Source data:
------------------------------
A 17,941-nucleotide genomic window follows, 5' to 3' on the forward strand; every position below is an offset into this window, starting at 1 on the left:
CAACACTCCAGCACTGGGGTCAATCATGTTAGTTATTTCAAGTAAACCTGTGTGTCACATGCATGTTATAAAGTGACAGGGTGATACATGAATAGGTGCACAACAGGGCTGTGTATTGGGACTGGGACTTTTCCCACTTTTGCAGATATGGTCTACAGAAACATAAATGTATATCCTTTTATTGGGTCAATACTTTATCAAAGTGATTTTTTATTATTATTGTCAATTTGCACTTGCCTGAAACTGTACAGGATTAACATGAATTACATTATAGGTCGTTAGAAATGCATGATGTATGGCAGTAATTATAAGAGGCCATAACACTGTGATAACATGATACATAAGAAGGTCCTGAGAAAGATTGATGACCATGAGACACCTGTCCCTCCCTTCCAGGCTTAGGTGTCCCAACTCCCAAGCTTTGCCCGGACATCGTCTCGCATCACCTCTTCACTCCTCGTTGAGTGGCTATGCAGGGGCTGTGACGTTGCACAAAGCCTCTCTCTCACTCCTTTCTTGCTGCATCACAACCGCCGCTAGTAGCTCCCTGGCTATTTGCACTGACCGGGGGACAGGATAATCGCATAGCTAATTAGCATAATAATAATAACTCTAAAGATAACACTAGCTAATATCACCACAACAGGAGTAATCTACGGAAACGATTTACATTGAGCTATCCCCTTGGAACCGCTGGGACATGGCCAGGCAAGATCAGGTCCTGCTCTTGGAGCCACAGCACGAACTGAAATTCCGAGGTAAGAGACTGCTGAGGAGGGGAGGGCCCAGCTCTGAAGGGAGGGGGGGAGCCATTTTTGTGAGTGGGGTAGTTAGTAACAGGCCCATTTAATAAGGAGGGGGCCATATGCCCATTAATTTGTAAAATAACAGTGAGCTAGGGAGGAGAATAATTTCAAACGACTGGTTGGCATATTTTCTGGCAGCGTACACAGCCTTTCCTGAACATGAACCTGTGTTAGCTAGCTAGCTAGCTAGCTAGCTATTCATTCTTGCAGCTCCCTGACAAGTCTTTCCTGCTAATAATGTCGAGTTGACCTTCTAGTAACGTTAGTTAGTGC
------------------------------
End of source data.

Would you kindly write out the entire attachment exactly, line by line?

A 17,941-nucleotide genomic window follows, 5' to 3' on the forward strand; every position below is an offset into this window, starting at 1 on the left:
CAACACTCCAGCACTGGGGTCAATCATGTTAGTTATTTCAAGTAAACCTGTGTGTCACATGCATGTTATAAAGTGACAGGGTGATACATGAATAGGTGCACAACAGGGCTGTGTATTGGGACTGGGACTTTTCCCACTTTTGCAGATATGGTCTACAGAAACATAAATGTATATCCTTTTATTGGGTCAATACTTTATCAAAGTGATTTTTTATTATTATTGTCAATTTGCACTTGCCTGAAACTGTACAGGATTAACATGAATTACATTATAGGTCGTTAGAAATGCATGATGTATGGCAGTAATTATAAGAGGCCATAACACTGTGATAACATGATACATAAGAAGGTCCTGAGAAAGATTGATGACCATGAGACACCTGTCCCTCCCTTCCAGGCTTAGGTGTCCCAACTCCCAAGCTTTGCCCGGACATCGTCTCGCATCACCTCTTCACTCCTCGTTGAGTGGCTATGCAGGGGCTGTGACGTTGCACAAAGCCTCTCTCTCACTCCTTTCTTGCTGCATCACAACCGCCGCTAGTAGCTCCCTGGCTATTTGCACTGACCGGGGGACAGGATAATCGCATAGCTAATTAGCATAATAATAATAACTCTAAAGATAACACTAGCTAATATCACCACAACAGGAGTAATCTACGGAAACGATTTACATTGAGCTATCCCCTTGGAACCGCTGGGACATGGCCAGGCAAGATCAGGTCCTGCTCTTGGAGCCACAGCACGAACTGAAATTCCGAGGTAAGAGACTGCTGAGGAGGGGAGGGCCCAGCTCTGAAGGGAGGGGGGGAGCCATTTTTGTGAGTGGGGTAGTTAGTAACAGGCCCATTTAATAAGGAGGGGGCCATATGCCCATTAATTTGTAAAATAACAGTGAGCTAGGGAGGAGAATAATTTCAAACGACTGGTTGGCATATTTTCTGGCAGCGTACACAGCCTTTCCTGAACATGAACCTGTGTTAGCTAGCTAGCTAGCTAGCTAGCTATTCATTCTTGCAGCTCCCTGACAAGTCTTTCCTGCTAATAATGTCGAGTTGACCTTCTAGTAACGTTAGTTAGTGC